In 1922, the Chicago Gospel Tabernacle began some of the first use of radio for Christian programing in the city. Soon Tabernacle leader Paul Rader tapped Clarence Jones, a musician on the Tab’s staff, to lead the radio department, which broadcast fourteen hours on Sunday and programs every day of the week.
In 1928, Jones and his wife Katherine received a missionary call to begin work in South America and he went to that continent the same year to scout out possible sites for a radio ministry. Jones returned to the United States without finding a workable location, but in 1930 he fortuitously met Reuben and Grace Larson, along with John and Ruth Clark, Christian and Missionary Alliance (C&MA) workers from Ecuador who were on furlough.
That meeting marked the beginning of a great effort for radio evangelism that continues to this day. Reuben told Jones about his efforts to start a religious radio program in Ecuador and the contact he was developing with the Ecuadorian government to get a broadcasting permit. Jones began raising money for the project using his contacts among churches in Chicago, with much of the initial funding coming from supporters of the Chicago Gospel Tabernacle.
The first 250 watt transmitter was dedicated in a special service at the Tab. In the all-hands spirit of the day, engineer Edward Williams had built the transmitter in his garage. With funds gathered and the basic equipment ready, Jones finally set out for Ecuador in August 1931. The country would become his home for the next four decades.
On Christmas Day 1931, Jones and Larson began broadcasting from the converted sheep-shed at Quinta Corston in Quito, Ecuador that housed their brand new station HCJB. In Spanish, the call letters meant “Hoy Christo Jesus Bendice” (Today Jesus Christ Blesses) and in English “Heralding Christ Jesus’ Blessings.”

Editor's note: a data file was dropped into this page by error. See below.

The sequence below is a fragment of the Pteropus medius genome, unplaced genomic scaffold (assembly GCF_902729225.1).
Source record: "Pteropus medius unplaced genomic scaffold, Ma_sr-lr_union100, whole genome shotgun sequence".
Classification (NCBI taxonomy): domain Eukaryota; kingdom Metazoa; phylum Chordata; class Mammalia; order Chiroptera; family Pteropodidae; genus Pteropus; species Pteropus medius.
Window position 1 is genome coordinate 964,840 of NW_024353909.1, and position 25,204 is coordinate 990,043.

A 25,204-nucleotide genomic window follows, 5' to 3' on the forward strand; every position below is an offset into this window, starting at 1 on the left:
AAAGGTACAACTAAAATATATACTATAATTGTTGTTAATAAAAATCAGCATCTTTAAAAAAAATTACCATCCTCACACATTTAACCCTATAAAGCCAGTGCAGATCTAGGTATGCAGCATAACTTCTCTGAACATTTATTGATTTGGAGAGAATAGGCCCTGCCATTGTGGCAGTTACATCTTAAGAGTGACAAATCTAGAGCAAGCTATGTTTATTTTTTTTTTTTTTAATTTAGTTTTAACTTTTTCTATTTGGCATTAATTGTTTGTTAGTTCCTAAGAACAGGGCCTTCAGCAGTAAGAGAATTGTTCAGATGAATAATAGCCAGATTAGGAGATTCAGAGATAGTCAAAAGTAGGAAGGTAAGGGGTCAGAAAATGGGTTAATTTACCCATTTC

The station and its parent organization, World Radio Missionary Fellowship (later renamed to Reach Beyond) soon became one of the major Protestant institutions in the country, a supporter of both missionary efforts and the indigenous Evangelical churches.
Several other C&MA workers, such as Paul Young, Stuart Clark and John Clark, were deeply involved in the work, although HCJB was always an independent, rather than a C&MA, ministry. And so it continues to this day, with numerous evangelistic, educational, medical programs in the country as well as short wave broadcasts around the world.
Particularly in its early years, HCJB continued to draw heavily on support from the United States, as seen, for example, in this letter from the WCBGC Archives’ Collection 330: Records of Moody Memorial Church. The letter was written by Larson to H.A. Ironside, pastor of the Moody Church in Chicago (Box 9, Folder 9):
An even better example is the striking series of five posters below, from the Clarence Jones papers in Collection 349. They show the growing variety of HCJB’s work in Latin America. But they were not directed to the station’s primary audience in Ecuador. Rather, as shown by their English language text, they were intended for churches and other Christian audiences in the United States, encouraging American Christians to support ministry and missionary work in South America through their surrogate of HCJB.
HCJB’s case is typical of many Evangelical foreign missions that found their major base for money and personnel in the twentieth century in American churches. Find out more about HCJB and its connection to American, and especially Chicago churches, through Collection 330: Records of Moody Church, Collection 349: Papers of Clarence Jones, and Collection 86: Records of the International Broadcasting Association, as well as oral history interviews with HCJB workers Americo Saavedra, Sally Bell, Robert Savage, and Curtis Cole.